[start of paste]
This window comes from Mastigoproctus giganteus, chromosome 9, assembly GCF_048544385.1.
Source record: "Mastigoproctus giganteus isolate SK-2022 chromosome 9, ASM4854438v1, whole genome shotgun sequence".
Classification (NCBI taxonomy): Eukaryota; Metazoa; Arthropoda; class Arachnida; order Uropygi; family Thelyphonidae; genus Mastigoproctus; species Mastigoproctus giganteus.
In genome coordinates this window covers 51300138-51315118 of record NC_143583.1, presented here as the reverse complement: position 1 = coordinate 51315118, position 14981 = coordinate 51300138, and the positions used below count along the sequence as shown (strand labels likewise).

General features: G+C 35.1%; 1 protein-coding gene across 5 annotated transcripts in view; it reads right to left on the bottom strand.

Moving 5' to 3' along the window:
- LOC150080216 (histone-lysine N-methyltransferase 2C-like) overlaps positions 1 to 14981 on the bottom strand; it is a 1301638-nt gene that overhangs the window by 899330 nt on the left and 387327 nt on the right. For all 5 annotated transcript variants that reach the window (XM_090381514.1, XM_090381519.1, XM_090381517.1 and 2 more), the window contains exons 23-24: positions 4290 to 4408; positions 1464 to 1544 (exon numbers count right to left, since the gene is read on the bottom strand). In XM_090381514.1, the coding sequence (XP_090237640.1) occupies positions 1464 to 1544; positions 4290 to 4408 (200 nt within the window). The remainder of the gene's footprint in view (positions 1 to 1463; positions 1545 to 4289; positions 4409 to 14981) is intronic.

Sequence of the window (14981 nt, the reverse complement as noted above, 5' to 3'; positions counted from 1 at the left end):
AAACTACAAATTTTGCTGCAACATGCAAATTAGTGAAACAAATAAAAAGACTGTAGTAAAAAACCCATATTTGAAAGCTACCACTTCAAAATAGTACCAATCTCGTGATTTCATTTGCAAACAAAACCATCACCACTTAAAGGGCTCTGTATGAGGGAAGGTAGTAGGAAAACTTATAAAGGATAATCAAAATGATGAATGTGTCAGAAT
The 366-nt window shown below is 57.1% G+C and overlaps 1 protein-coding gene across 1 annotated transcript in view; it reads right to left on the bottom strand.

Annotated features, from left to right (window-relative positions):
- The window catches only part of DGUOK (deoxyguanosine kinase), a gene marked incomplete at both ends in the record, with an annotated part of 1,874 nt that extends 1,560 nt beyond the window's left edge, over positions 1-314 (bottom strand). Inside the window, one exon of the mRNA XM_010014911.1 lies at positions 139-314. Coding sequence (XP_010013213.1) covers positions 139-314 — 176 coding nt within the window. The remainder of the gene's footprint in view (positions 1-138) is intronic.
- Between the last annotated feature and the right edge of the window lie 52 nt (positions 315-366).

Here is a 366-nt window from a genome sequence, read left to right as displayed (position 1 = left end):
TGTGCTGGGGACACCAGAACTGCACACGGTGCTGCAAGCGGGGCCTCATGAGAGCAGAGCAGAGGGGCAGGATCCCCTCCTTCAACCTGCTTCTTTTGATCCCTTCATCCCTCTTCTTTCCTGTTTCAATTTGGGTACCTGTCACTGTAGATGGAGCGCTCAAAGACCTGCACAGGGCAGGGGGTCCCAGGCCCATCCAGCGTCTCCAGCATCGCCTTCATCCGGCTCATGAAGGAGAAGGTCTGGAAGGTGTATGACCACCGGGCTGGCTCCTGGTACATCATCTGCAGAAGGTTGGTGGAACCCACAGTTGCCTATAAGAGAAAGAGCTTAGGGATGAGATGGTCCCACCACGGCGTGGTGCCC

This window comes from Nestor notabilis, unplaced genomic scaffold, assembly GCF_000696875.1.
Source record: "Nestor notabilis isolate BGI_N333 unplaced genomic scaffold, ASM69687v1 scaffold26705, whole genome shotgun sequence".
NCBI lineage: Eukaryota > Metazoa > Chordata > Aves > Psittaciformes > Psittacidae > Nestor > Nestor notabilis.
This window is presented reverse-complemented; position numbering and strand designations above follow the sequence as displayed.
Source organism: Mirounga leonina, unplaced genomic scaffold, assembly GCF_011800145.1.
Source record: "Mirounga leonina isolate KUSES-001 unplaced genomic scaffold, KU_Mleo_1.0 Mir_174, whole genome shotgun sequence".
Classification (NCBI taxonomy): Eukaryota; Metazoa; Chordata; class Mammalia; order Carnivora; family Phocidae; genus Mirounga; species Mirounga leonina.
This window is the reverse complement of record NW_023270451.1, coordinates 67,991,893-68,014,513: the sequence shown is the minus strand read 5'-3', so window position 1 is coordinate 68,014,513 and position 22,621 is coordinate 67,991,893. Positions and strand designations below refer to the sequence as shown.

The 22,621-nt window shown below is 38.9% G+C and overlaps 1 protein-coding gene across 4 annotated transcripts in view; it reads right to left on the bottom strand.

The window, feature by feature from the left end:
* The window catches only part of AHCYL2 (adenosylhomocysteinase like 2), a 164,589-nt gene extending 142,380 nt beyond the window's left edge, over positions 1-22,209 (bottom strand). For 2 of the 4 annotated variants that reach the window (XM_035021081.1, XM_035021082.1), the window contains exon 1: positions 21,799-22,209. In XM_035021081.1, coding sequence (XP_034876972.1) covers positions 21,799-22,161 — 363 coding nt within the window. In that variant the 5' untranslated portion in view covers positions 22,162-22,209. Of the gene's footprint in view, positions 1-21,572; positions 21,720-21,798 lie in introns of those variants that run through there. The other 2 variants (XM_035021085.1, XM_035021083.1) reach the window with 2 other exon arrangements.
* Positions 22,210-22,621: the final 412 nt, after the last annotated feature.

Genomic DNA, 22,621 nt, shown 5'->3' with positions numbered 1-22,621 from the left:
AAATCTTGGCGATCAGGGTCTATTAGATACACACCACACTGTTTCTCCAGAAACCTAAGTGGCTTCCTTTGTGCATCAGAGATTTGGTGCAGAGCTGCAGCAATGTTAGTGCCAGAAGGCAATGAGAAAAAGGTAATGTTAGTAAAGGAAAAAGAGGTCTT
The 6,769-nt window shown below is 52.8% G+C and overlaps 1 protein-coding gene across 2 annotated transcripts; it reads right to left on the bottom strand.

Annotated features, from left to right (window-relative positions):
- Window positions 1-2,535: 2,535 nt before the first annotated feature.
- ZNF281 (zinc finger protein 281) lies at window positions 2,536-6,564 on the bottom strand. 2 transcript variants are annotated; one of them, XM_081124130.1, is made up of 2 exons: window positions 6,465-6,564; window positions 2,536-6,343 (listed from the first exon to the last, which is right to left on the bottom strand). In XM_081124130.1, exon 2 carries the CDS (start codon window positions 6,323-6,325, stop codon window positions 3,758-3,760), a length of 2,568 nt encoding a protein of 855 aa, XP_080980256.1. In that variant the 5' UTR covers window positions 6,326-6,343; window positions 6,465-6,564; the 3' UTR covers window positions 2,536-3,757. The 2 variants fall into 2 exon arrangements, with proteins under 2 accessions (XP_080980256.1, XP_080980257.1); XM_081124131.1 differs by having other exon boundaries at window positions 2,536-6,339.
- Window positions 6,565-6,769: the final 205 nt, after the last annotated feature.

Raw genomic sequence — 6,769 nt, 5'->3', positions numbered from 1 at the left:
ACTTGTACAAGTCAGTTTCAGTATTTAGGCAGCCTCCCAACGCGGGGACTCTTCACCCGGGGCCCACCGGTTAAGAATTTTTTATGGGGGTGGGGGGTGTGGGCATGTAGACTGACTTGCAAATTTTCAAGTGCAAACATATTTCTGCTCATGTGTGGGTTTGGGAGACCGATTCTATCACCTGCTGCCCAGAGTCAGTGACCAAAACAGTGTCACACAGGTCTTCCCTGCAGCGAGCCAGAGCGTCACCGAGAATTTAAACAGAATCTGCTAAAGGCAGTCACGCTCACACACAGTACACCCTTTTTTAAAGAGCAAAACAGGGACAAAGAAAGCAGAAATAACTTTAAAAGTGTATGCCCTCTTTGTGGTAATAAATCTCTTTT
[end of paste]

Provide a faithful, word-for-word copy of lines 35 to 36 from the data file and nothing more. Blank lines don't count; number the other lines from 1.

Raw genomic sequence — 6,769 nt, 5'->3', positions numbered from 1 at the left:
ACTTGTACAAGTCAGTTTCAGTATTTAGGCAGCCTCCCAACGCGGGGACTCTTCACCCGGGGCCCACCGGTTAAGAATTTTTTATGGGGGTGGGGGGTGTGGGCATGTAGACTGACTTGCAAATTTTCAAGTGCAAACATATTTCTGCTCATGTGTGGGTTTGGGAGACCGATTCTATCACCTGCTGCCCAGAGTCAGTGACCAAAACAGTGTCACACAGGTCTTCCCTGCAGCGAGCCAGAGCGTCACCGAGAATTTAAACAGAATCTGCTAAAGGCAGTCACGCTCACACACAGTACACCCTTTTTTAAAGAGCAAAACAGGGACAAAGAAAGCAGAAATAACTTTAAAAGTGTATGCCCTCTTTGTGGTAATAAATCTCTTTT